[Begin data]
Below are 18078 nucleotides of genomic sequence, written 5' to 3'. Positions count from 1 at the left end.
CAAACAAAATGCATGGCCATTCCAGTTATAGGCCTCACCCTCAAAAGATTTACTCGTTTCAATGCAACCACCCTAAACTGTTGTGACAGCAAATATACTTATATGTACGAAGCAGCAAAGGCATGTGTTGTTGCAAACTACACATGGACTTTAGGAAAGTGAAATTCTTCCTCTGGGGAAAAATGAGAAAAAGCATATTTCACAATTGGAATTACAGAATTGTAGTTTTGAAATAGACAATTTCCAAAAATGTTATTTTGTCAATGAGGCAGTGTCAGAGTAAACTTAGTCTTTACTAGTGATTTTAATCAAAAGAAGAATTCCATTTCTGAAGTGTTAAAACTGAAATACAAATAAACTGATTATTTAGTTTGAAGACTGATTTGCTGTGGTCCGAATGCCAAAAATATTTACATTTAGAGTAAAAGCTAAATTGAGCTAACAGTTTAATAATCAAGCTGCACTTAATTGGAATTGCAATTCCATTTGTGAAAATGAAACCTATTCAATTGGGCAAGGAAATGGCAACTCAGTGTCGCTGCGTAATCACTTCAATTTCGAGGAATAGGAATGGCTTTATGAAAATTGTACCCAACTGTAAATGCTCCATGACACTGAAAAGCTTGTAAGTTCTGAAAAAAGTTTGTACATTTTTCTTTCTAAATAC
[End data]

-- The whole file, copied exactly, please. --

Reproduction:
Below are 18078 nucleotides of genomic sequence, written 5' to 3'. Positions count from 1 at the left end.
CAAACAAAATGCATGGCCATTCCAGTTATAGGCCTCACCCTCAAAAGATTTACTCGTTTCAATGCAACCACCCTAAACTGTTGTGACAGCAAATATACTTATATGTACGAAGCAGCAAAGGCATGTGTTGTTGCAAACTACACATGGACTTTAGGAAAGTGAAATTCTTCCTCTGGGGAAAAATGAGAAAAAGCATATTTCACAATTGGAATTACAGAATTGTAGTTTTGAAATAGACAATTTCCAAAAATGTTATTTTGTCAATGAGGCAGTGTCAGAGTAAACTTAGTCTTTACTAGTGATTTTAATCAAAAGAAGAATTCCATTTCTGAAGTGTTAAAACTGAAATACAAATAAACTGATTATTTAGTTTGAAGACTGATTTGCTGTGGTCCGAATGCCAAAAATATTTACATTTAGAGTAAAAGCTAAATTGAGCTAACAGTTTAATAATCAAGCTGCACTTAATTGGAATTGCAATTCCATTTGTGAAAATGAAACCTATTCAATTGGGCAAGGAAATGGCAACTCAGTGTCGCTGCGTAATCACTTCAATTTCGAGGAATAGGAATGGCTTTATGAAAATTGTACCCAACTGTAAATGCTCCATGACACTGAAAAGCTTGTAAGTTCTGAAAAAAGTTTGTACATTTTTCTTTCTAAATAC